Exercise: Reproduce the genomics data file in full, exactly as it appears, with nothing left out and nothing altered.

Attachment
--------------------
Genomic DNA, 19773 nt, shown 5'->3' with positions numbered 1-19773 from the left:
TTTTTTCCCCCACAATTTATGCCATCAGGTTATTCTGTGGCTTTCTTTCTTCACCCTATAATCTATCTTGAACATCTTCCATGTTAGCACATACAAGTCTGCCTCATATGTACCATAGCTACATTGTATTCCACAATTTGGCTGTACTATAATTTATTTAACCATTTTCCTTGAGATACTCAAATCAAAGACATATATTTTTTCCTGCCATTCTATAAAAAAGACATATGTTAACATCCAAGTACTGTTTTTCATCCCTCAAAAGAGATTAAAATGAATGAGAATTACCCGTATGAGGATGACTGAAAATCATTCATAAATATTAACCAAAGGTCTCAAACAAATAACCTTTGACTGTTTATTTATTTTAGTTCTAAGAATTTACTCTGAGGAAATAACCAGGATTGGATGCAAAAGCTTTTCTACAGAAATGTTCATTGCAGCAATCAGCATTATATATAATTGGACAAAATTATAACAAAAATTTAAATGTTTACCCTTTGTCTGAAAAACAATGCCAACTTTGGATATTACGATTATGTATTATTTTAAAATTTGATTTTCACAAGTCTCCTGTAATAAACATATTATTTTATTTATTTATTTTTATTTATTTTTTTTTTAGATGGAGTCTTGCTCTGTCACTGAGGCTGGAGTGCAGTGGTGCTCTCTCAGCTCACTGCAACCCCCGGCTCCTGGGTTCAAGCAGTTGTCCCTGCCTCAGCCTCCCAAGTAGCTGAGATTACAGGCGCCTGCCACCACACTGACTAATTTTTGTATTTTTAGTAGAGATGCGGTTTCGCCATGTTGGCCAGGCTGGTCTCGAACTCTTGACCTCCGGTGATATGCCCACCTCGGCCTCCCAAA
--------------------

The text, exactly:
Genomic DNA, 19773 nt, shown 5'->3' with positions numbered 1-19773 from the left:
TTTTTTCCCCCACAATTTATGCCATCAGGTTATTCTGTGGCTTTCTTTCTTCACCCTATAATCTATCTTGAACATCTTCCATGTTAGCACATACAAGTCTGCCTCATATGTACCATAGCTACATTGTATTCCACAATTTGGCTGTACTATAATTTATTTAACCATTTTCCTTGAGATACTCAAATCAAAGACATATATTTTTTCCTGCCATTCTATAAAAAAGACATATGTTAACATCCAAGTACTGTTTTTCATCCCTCAAAAGAGATTAAAATGAATGAGAATTACCCGTATGAGGATGACTGAAAATCATTCATAAATATTAACCAAAGGTCTCAAACAAATAACCTTTGACTGTTTATTTATTTTAGTTCTAAGAATTTACTCTGAGGAAATAACCAGGATTGGATGCAAAAGCTTTTCTACAGAAATGTTCATTGCAGCAATCAGCATTATATATAATTGGACAAAATTATAACAAAAATTTAAATGTTTACCCTTTGTCTGAAAAACAATGCCAACTTTGGATATTACGATTATGTATTATTTTAAAATTTGATTTTCACAAGTCTCCTGTAATAAACATATTATTTTATTTATTTATTTTTATTTATTTTTTTTTTAGATGGAGTCTTGCTCTGTCACTGAGGCTGGAGTGCAGTGGTGCTCTCTCAGCTCACTGCAACCCCCGGCTCCTGGGTTCAAGCAGTTGTCCCTGCCTCAGCCTCCCAAGTAGCTGAGATTACAGGCGCCTGCCACCACACTGACTAATTTTTGTATTTTTAGTAGAGATGCGGTTTCGCCATGTTGGCCAGGCTGGTCTCGAACTCTTGACCTCCGGTGATATGCCCACCTCGGCCTCCCAAA